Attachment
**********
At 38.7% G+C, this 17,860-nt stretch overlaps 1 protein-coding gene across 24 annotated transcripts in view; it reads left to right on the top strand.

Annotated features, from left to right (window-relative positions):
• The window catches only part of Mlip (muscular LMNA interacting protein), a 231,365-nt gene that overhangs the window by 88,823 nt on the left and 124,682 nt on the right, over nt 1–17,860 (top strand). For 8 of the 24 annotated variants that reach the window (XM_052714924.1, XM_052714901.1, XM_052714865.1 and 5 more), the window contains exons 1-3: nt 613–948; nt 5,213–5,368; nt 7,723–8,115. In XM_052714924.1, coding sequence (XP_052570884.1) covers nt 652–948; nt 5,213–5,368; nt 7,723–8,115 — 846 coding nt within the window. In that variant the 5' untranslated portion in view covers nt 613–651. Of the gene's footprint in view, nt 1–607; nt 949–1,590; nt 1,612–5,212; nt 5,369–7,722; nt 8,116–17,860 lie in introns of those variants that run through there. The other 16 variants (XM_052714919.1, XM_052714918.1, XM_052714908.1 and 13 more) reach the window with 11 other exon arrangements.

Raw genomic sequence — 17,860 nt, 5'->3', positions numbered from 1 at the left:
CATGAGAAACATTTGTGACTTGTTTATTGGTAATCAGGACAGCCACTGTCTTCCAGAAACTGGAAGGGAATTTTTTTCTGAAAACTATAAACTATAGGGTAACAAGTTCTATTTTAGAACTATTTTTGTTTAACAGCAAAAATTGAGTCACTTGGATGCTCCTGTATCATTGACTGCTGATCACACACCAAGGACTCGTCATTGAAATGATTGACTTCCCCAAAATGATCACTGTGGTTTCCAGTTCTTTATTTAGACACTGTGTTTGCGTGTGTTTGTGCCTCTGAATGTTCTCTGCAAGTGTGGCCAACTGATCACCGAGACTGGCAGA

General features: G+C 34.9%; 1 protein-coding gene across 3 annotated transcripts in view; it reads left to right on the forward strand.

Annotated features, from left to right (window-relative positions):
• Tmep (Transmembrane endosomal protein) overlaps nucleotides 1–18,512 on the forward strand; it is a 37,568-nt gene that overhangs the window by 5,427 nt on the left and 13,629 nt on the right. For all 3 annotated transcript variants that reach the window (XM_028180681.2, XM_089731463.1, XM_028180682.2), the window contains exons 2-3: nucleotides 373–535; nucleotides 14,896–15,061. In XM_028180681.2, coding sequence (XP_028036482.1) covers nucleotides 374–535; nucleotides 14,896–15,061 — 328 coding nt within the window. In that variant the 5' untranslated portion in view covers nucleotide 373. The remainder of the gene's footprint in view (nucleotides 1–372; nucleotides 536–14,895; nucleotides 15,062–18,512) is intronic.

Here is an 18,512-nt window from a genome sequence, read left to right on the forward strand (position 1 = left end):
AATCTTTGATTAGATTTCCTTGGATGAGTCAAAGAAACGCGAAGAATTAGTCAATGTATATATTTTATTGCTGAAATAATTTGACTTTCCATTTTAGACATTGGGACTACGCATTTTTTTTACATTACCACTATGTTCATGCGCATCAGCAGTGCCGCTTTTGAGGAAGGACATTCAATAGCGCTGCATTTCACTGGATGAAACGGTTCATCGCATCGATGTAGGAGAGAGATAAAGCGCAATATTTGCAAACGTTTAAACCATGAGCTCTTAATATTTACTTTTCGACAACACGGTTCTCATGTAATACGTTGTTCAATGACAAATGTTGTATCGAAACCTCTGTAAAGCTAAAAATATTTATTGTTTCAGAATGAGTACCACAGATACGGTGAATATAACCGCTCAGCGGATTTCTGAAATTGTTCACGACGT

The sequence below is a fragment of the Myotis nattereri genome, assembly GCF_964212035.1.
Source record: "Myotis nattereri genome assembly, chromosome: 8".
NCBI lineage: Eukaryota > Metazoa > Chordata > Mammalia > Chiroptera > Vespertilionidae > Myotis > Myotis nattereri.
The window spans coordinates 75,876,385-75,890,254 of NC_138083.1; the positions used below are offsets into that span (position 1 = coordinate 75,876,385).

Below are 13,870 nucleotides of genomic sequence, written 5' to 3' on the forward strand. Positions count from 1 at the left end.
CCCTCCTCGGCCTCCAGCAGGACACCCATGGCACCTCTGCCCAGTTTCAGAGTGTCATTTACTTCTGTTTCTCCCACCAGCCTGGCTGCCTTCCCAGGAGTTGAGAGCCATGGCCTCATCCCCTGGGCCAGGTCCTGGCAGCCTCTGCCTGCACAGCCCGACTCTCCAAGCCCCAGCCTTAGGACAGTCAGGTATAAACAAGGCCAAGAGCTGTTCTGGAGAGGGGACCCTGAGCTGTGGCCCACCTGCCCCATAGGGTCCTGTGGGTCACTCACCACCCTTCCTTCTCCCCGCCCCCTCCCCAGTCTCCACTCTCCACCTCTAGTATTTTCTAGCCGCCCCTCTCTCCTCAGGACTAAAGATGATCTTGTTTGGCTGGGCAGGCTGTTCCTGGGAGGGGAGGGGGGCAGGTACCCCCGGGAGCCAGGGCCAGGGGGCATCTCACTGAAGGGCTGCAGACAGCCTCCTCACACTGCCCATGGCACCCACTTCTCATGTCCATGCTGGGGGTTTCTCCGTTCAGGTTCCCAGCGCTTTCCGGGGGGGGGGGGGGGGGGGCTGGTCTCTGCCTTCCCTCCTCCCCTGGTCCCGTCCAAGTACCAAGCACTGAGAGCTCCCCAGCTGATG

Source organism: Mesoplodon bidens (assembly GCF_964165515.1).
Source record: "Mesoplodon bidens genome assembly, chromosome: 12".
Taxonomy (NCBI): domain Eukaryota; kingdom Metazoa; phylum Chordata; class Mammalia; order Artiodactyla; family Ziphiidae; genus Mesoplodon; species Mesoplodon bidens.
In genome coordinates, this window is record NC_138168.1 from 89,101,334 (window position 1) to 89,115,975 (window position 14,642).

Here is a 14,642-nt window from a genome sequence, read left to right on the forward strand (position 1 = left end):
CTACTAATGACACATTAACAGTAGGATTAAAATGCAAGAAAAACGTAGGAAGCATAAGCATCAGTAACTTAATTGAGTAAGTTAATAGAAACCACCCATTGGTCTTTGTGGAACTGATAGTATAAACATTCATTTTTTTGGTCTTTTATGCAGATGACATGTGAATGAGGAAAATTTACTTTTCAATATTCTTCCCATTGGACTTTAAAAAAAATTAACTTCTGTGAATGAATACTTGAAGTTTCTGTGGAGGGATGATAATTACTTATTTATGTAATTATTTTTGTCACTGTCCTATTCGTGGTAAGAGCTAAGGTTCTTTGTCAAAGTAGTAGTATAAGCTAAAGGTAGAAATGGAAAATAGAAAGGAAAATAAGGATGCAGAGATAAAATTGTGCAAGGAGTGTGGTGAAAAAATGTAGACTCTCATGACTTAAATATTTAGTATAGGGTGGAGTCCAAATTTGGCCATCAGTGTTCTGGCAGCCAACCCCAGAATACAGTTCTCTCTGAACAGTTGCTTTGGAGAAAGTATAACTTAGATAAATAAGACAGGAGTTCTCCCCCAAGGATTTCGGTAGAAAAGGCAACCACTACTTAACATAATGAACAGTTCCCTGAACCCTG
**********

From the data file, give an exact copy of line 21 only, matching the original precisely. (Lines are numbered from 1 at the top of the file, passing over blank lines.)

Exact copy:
Here is a 14,642-nt window from a genome sequence, read left to right on the forward strand (position 1 = left end):